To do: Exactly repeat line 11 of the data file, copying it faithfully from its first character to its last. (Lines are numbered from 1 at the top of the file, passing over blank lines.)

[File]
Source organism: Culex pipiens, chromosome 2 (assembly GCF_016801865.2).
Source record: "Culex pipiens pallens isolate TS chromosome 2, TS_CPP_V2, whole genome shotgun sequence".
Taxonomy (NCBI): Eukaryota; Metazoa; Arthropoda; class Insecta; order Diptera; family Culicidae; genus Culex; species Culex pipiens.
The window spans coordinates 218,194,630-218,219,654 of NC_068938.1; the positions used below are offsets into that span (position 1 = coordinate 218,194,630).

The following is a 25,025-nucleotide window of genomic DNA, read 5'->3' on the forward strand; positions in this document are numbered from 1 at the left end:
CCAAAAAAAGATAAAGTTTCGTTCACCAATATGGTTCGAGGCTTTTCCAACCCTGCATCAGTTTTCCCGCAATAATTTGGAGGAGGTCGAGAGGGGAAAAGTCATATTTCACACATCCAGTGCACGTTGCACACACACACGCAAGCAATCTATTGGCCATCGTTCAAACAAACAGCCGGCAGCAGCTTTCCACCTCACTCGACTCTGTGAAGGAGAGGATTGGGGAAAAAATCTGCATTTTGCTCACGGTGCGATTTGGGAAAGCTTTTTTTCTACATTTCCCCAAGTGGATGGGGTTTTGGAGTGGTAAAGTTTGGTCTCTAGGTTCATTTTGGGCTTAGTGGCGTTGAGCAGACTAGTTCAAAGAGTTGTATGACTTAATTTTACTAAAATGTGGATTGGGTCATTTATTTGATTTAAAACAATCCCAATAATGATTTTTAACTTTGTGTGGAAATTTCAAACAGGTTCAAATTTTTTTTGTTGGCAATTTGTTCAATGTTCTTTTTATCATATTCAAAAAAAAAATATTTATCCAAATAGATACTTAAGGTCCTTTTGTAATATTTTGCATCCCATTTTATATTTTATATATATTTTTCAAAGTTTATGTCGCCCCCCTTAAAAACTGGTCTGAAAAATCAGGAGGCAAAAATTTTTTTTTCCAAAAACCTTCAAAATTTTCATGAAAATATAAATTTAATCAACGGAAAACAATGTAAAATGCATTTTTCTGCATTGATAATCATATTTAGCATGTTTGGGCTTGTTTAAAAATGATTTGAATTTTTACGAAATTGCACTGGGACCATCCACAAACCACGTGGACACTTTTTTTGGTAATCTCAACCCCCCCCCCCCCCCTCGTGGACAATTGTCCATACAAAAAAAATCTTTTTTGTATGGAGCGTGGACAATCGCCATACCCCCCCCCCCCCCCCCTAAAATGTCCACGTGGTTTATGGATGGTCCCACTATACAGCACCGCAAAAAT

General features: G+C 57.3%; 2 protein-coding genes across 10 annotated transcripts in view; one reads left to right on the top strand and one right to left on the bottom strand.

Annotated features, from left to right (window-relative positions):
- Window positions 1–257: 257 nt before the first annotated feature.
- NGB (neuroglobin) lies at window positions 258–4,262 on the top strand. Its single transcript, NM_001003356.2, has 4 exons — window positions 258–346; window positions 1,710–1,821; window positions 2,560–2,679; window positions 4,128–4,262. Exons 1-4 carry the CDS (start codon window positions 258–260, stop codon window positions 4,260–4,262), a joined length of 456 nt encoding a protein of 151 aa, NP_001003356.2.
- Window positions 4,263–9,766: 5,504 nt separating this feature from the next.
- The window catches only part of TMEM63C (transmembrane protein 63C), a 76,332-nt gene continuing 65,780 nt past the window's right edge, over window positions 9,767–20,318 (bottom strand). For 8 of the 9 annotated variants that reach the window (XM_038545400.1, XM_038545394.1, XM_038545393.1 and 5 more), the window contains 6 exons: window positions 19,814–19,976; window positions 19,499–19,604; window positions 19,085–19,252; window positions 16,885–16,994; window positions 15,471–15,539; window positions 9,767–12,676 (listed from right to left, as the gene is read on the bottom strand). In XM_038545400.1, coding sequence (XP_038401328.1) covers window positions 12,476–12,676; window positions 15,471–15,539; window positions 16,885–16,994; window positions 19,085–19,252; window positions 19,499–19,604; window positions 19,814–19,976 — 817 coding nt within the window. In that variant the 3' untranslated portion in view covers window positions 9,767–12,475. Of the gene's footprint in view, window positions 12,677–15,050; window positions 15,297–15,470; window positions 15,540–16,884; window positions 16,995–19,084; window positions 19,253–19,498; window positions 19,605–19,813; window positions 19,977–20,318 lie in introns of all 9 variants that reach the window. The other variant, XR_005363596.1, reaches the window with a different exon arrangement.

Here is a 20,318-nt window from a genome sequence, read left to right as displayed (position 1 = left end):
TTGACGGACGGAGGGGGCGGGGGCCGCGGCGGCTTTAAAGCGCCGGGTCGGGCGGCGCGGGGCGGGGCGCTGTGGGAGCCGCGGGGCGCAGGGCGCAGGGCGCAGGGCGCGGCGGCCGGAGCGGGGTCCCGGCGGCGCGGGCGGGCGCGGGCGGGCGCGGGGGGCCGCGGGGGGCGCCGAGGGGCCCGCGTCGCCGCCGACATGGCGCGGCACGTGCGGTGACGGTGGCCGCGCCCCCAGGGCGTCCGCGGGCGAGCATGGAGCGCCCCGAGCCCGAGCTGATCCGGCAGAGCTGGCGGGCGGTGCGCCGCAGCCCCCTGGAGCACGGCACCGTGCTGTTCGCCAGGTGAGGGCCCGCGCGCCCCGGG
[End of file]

- Window positions 4,263–9,766: 5,504 nt separating this feature from the next.